History Files


Middle East Kingdoms

Ancient Anatolia




MapHatti (Hattusa)

Quite possibly an aboriginal people in central Anatolia, the Hatti (Hattians or Hattis) occupied the region inside the arc of the River Kizil Irmak. They spoke a non-Indo-European language called Hattic which was probably related to the Circassian language group. Their eastern neighbours probably spoke a very similar tongue, the Khaldi (Chalybes or Chaldoi - their easternmost groups were later part of Urartu and some of them may also have formed the Halizones).

The Hatti didn't have a written language of their own, but their scribes probably used cuneiform script for trade dealings. Apparently possessing a series of city states and small kingdoms from the mid-third millennium BC, early on they probably participated in trade with the great city states of Sumer, which needed cedar and hardwoods from the Amanus mountains. In the villages of the Amq plain, at the foot of the Amanus, findings of Ubaid Period painted pottery and then the burnished wares of Uruk bear witness to the fact that the timber trade was active even in those early days.

From at least 2500 BC onwards, the Hatti occupied the mountain city state of Hattusa (modern Boğazkale in Turkey), and were probably responsible for the states at Hassum, Kanesh, Purushanda, and Zalwar, among others (rulers of the latter two are shown in corresponding colours below in order to distinguish them). While at their height, they witnessed Luwians settling to their south after around 2300 BC, to emerged in the states of Arzawa and Kizzuwatna. In the eighteenth century BC, their homeland was invaded by the Hittites, and within a century or so they had been conquered and replaced. However, their region of Anatolia was still known as the 'Land of the Hatti' until 630 BC, as described by the Assyrians.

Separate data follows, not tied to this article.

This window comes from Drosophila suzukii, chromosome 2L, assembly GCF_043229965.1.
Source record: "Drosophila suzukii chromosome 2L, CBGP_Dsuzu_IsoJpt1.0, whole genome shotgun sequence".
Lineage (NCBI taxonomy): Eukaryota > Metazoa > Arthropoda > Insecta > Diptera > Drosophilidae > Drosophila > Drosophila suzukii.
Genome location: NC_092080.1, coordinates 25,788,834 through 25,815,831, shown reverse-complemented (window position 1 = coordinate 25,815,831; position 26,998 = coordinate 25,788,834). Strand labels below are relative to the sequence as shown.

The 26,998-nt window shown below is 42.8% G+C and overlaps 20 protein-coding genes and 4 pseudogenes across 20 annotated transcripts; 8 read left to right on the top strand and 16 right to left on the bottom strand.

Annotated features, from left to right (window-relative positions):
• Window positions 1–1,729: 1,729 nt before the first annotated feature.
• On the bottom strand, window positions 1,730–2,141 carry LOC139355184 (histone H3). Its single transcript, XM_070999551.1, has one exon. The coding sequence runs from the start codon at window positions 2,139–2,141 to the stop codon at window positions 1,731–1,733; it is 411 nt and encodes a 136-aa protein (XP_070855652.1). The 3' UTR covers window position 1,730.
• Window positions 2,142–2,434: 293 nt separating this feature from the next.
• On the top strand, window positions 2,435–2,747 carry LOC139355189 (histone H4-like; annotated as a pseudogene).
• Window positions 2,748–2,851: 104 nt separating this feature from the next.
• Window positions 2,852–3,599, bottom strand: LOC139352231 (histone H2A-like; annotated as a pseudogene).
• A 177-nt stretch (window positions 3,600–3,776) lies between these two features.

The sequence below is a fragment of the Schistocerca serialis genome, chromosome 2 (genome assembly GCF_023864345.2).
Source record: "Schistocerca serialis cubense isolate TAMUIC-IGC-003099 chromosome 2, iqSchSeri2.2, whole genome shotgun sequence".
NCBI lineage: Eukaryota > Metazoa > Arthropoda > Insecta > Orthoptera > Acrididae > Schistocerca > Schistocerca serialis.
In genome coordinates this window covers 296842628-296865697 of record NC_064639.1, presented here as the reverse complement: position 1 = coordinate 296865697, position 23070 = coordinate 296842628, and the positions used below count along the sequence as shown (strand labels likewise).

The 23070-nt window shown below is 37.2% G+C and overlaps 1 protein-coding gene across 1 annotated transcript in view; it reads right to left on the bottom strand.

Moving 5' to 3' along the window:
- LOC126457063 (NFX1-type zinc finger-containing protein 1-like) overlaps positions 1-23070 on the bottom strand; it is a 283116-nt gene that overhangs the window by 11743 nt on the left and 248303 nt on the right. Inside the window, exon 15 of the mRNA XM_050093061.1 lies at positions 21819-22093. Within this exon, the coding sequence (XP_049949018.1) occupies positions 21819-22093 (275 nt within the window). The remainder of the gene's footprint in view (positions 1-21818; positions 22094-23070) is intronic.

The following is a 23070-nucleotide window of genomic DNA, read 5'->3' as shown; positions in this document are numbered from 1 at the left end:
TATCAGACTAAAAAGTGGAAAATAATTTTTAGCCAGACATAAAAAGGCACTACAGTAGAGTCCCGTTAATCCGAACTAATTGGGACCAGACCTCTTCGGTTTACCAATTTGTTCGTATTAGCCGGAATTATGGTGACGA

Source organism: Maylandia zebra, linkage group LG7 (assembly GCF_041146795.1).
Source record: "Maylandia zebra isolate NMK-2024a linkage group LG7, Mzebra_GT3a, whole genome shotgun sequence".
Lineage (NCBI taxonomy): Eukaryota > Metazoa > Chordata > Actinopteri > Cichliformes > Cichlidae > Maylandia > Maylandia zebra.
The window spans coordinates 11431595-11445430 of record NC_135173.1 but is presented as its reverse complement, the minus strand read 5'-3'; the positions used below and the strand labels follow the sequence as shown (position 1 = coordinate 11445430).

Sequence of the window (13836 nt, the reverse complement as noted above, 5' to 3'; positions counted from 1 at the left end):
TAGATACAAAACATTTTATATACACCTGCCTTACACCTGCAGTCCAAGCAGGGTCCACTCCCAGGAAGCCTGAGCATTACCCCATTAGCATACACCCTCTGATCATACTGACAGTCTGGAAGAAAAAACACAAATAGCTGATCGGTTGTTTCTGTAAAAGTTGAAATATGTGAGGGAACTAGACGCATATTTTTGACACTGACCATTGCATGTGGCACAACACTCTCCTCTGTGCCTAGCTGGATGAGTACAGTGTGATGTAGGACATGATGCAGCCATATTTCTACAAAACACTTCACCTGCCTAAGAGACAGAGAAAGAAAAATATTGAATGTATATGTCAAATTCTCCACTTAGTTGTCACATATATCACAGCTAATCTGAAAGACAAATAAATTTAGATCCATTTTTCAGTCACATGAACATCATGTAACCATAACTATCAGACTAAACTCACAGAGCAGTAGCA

c.2700 BC

Trade routes in the region via Alakhtum are already well established with the cities of Sumer.

c.2500 BC

The Hatti establish a city state centred on Hattousha (Hattusa), one of many such small states in the region which are supported by farming and which produce a distinctive, highly-burnished pottery. Nearby Kanesh is probably also a Hatti state. The Hattian Early Period begins here. Around them are settling newly-arriving waves of Indo-Europeans of the southern group - generally agreed to have been the first group to migrate out of the original Indo-European homeland to the north of the Black Sea and Caspian Sea. These are the Luwians, and they form two major regional states, Arzawa and Kizzuwatna.

fl c.2300? BC


King of the Hatti state based at Purushanda (Burushattum).

c.2334 - 2279 BC

The Hittite 'King of Battle' epic relates how Sargon of Akkad campaigns in the region on the invitation of merchants from Purushanda to attack their city (possibly Semites who wanted to initiate trade between the two states). He marches against the city and attempts to break down its walls, but appears to be unsuccessful. While Purushanda later becomes a core Hittite city, at this date it seems to be a significant and independent power of its own, and may not be a Hattian domain.

Cubic stone at Hattusa
The green cubic stone at Hattusa was probably a gift to the later Hittite rulers of the city from the Egyptian pharaoh with whom they signed a peace treay in 1258 BC

late 23rd cent BC


King of the Hatti state based at Hattusa.